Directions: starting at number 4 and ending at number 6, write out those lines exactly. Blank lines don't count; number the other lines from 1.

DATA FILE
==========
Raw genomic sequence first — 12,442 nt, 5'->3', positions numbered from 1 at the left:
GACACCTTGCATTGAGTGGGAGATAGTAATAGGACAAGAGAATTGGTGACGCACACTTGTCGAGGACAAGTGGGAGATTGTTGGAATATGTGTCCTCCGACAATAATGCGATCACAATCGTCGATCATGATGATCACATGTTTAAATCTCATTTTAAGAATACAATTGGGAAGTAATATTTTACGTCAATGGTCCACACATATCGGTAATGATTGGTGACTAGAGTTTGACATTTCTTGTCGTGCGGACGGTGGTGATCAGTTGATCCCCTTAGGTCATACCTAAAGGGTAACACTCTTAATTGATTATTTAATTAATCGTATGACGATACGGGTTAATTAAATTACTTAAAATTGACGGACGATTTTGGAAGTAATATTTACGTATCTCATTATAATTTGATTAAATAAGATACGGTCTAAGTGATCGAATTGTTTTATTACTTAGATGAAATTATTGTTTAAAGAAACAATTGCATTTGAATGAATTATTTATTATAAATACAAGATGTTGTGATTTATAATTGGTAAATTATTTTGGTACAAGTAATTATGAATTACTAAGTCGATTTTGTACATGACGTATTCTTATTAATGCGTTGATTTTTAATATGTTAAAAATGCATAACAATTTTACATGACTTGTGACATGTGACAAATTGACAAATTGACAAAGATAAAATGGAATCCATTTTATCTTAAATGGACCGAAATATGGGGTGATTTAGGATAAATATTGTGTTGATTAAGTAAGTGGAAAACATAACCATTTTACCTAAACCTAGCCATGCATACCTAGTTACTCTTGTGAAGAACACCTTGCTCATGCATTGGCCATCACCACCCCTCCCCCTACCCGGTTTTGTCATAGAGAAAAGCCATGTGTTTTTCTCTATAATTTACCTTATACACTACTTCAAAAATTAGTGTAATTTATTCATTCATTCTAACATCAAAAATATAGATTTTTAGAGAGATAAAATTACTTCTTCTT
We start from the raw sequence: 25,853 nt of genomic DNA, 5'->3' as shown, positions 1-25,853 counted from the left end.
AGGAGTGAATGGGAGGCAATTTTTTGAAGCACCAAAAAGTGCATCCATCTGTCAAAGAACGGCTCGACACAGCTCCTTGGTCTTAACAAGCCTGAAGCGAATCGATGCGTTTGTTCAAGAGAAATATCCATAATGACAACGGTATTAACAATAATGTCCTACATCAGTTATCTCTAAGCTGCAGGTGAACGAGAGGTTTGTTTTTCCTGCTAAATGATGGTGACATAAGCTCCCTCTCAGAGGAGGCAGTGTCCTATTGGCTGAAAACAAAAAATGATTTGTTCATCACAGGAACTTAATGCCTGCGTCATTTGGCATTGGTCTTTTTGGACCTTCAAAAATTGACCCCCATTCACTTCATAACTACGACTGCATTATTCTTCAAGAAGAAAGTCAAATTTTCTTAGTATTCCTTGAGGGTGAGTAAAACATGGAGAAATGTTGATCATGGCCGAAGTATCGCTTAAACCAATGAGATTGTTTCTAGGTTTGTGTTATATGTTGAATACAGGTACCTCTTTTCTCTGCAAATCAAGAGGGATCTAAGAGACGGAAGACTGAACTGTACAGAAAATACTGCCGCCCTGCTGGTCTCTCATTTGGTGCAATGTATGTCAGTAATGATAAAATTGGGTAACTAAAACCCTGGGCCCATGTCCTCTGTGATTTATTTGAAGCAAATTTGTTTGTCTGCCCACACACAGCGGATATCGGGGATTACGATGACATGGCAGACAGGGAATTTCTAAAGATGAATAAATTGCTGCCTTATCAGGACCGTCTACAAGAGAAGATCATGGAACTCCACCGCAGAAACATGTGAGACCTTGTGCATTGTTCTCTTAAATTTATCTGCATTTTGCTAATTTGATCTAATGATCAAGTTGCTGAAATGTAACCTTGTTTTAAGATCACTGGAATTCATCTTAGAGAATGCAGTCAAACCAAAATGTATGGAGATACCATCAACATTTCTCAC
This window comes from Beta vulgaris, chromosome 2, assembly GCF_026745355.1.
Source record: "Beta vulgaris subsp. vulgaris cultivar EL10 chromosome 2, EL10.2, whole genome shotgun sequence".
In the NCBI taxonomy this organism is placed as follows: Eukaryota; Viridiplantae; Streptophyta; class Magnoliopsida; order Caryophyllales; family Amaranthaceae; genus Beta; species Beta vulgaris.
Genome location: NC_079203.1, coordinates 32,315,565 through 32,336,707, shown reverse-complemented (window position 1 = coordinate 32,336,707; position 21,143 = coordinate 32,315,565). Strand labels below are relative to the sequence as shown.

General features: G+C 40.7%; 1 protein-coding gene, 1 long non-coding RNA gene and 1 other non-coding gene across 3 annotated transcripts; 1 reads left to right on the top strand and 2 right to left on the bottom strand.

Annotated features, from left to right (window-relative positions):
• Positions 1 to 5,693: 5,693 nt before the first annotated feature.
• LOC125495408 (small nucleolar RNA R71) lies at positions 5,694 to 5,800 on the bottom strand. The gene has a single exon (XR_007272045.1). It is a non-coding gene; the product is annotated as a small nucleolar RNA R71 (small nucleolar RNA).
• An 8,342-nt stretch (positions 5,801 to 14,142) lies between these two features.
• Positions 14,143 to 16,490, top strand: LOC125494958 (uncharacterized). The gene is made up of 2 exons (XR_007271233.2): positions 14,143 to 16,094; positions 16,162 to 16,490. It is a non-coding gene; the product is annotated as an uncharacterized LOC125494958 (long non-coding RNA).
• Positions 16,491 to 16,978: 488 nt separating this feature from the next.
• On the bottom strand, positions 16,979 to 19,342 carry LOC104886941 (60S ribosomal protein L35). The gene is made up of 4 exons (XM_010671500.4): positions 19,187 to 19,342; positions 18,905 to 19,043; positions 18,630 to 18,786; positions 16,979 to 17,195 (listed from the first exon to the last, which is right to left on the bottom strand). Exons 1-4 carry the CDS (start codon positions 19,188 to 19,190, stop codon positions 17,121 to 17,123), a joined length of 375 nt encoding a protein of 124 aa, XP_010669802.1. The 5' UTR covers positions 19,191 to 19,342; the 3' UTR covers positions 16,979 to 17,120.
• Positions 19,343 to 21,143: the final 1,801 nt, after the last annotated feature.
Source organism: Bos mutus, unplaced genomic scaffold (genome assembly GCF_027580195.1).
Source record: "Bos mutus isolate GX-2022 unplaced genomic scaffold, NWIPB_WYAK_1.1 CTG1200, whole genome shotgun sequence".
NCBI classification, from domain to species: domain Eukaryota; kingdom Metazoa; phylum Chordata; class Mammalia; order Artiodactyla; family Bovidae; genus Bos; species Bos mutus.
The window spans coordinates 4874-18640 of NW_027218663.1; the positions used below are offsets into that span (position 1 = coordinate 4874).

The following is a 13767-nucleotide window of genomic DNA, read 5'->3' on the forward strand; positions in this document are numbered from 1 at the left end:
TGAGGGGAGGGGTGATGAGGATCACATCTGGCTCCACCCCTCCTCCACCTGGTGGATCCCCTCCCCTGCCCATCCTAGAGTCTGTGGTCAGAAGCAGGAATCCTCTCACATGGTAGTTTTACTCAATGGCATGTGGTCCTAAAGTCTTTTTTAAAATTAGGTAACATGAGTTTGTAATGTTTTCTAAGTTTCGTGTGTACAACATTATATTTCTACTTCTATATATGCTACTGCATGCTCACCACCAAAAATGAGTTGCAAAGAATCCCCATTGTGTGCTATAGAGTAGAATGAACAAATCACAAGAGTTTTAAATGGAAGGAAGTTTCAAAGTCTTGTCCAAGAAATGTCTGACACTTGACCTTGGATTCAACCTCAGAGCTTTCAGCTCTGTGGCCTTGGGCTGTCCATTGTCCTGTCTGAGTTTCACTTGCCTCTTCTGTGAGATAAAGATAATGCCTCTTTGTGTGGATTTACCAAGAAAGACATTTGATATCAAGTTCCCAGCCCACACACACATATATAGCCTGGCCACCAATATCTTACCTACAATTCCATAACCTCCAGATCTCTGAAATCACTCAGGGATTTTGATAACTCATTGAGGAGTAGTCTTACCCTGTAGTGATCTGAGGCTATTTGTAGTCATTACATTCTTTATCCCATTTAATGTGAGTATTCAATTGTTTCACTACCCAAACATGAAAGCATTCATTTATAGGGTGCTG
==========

AGGAGTGAATGGGAGGCAATTTTTTGAAGCACCAAAAAGTGCATCCATCTGTCAAAGAACGGCTCGACACAGCTCCTTGGTCTTAACAAGCCTGAAGCGAATCGATGCGTTTGTTCAAGAGAAATATCCATAATGACAACGGTATTAACAATAATGTCCTACATCAGTTATCTCTAAGCTGCAGGTGAACGAGAGGTTTGTTTTTCCTGCTAAATGATGGTGACATAAGCTCCCTCTCAGAGGAGGCAGTGTCCTATTGGCTGAAAACAAAAAATGATTTGTTCATCACAGGAACTTAATGCCTGCGTCATTTGGCATTGGTCTTTTTGGACCTTCAAAAATTGACCCCCATTCACTTCATAACTACGACTGCATTATTCTTCAAGAAGAAAGTCAAATTTTCTTAGTATTCCTTGAGGGTGAGTAAAACATGGAGAAATGTTGATCATGGCCGAAGTATCGCTTAAACCAATGAGATTGTTTCTAGGTTTGTGTTATATGTTGAATACAGGTACCTCTTTTCTCTGCAAATCAAGAGGGATCTAAGAGACGGAAGACTGAACTGTACAGAAAATACTGCCGCCCTGCTGGTCTCTCATTTGGTGCAATGTATGTCAGTAATGATAAAATTGGGTAACTAAAACCCTGGGCCCATGTCCTCTGTGATTTATTTGAAGCAAATTTGTTTGTCTGCCCACACACAGCGGATATCGGGGATTACGATGACATGGCAGACAGGGAATTTCTAAAGATGAATAAATTGCTGCCTTATCAGGACCGTCTACAAGAGAAGATCATGGAACTCCACCGCAGAAACATGTGAGACCTTGTGCATTGTTCTCTTAAATTTATCTGCATTTTGCTAATTTGATCTAATGATCAAGTTGCTGAAATGTAACCTTGTTTTAAGATCACTGGAATTCATCTTAGAGAATGCAGTCAAACCAAAATGTATGGAGATACCATCAACATTTCTCAC
This window comes from Beta vulgaris, chromosome 2, assembly GCF_026745355.1.
Source record: "Beta vulgaris subsp. vulgaris cultivar EL10 chromosome 2, EL10.2, whole genome shotgun sequence".